Monday, October 10, 2011

Explaining the Senate to the Senators

Justice Scalia spoke before the Senate Judiciary Committee last week and explained to the Senators the fundamental idea of the Senate, a subject that they should be well aware of. Karl at Hot Air has the text of how he explained to them that our bicameral legislature and three branches of government.
I ask them, “Why do you think America is such a free country? What is it in out Constitution that makes us what we are?” And I guarantee you that the response I will get — and you will get this from almost any American *** the answer would be: freedom of speech; freedom of the press; no unreasonable searches and seizures; no quartering of troops in homes… those marvelous provisions of the Bill of Rights.

But then I tell them, “If you think a bill of rights is what sets us apart, you’re crazy.” Every banana republic in the world has a bill of rights. Every president for life has a bill of rights. The bill of rights of the former evil empire, the Union of Soviet Socialist Republics, was much better than ours. I mean it. Literally, it was much better. We guarantee freedom of speech and of the press. Big deal. They guaranteed freedom of speech, of the press, of street demonstrations and protests, and anyone who is caught trying to suppress criticism of the government will be called to account. Whoa, that is wonderful stuff!

Of course, it’s just words on paper, what our Framers would have called a “parchment guarantee.” And the reason is that the real constitution of the Soviet Union — you think of the word “constitution” — it doesn’t mean “bill” it means “structure”: [when] you say a person has a good constitution you mean a sound structure. The real constitution of the Soviet Union *** that constitution did not prevent the centralization of power in one person or in one party. And when that happens, the game is over, the Bill of Rights is just what our Framers would call a “parchment guarantee.”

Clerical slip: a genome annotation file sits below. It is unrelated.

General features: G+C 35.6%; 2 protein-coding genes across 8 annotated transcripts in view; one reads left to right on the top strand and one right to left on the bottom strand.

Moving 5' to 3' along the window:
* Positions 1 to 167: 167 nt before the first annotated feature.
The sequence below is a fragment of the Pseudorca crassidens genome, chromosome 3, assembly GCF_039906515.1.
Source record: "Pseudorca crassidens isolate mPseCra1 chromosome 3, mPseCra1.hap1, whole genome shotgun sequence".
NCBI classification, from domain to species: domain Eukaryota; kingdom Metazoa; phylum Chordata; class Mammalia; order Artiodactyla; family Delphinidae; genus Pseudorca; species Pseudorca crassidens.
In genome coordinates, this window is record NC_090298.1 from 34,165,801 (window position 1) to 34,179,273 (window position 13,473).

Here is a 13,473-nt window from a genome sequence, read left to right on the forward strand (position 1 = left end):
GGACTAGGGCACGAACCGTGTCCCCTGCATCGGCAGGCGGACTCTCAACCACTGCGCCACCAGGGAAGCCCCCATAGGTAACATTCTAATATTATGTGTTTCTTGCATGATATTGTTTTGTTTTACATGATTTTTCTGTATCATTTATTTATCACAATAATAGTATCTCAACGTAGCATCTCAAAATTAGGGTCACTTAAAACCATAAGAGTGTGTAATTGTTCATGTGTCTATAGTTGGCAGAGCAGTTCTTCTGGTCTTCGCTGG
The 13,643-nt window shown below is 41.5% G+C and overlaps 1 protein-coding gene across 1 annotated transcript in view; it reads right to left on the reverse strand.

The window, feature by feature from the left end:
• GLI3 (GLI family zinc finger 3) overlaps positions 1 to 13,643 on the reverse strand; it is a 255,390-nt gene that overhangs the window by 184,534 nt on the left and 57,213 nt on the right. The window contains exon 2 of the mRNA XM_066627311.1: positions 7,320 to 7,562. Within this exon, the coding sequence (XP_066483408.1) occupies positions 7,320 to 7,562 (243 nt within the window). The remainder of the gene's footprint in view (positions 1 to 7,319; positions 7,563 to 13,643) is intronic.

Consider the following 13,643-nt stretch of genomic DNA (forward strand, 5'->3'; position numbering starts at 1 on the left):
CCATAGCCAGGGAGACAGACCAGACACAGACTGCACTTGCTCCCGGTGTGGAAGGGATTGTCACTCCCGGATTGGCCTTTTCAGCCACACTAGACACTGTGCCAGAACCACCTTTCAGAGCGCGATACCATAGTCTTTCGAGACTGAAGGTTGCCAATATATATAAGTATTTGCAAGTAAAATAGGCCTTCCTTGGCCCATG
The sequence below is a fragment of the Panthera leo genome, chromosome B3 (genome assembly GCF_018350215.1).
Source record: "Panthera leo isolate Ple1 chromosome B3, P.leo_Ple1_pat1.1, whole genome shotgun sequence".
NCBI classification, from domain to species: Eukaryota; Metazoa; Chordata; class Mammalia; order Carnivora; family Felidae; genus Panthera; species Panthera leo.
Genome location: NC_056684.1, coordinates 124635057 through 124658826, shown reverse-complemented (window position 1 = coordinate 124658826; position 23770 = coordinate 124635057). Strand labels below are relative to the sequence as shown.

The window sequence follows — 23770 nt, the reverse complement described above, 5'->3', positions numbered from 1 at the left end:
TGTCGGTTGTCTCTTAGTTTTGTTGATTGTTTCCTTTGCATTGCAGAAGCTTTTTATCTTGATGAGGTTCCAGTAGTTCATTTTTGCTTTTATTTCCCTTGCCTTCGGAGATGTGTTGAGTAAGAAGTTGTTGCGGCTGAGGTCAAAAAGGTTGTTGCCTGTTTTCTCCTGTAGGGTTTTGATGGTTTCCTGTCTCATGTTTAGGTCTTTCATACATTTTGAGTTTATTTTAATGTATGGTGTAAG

So, the real key to the distinctiveness of America is the structure of our government. One part of it, of course, is the independence of the judiciary, but there’s a lot more. There are very few countries in the world, for example, that have a bicameral legislature. England has a House of Lords, for the time being, but the House of Lords has no substantial power; they can just make the [House of] Commons pass a bill a second time. France has a senate; it’s honorific. Italy has a senate; it’s honorific. Very few countries have two separate bodies in the legislature equally powerful. That’s a lot of trouble, as you gentlemen doubtless know, to get the same language through two different bodies elected in a different fashion.

Very few countries in the world have a separately elected chief executive. Sometimes, I go to Europe to talk about separation of powers, and when I get there I find that all I’m talking about is independence of the judiciary because the Europeans don’t even try to divide the two political powers, the two political branches, the legislature and the chief executive. In all of the parliamentary countries the chief executive is the creature of the legislature. There’s never any disagreement between them and the prime minister, as there is sometimes between you and the president. When there’s a disagreement, they just kick him out! They have a no confidence vote, a new election, and they get a prime minister who agrees with the legislature.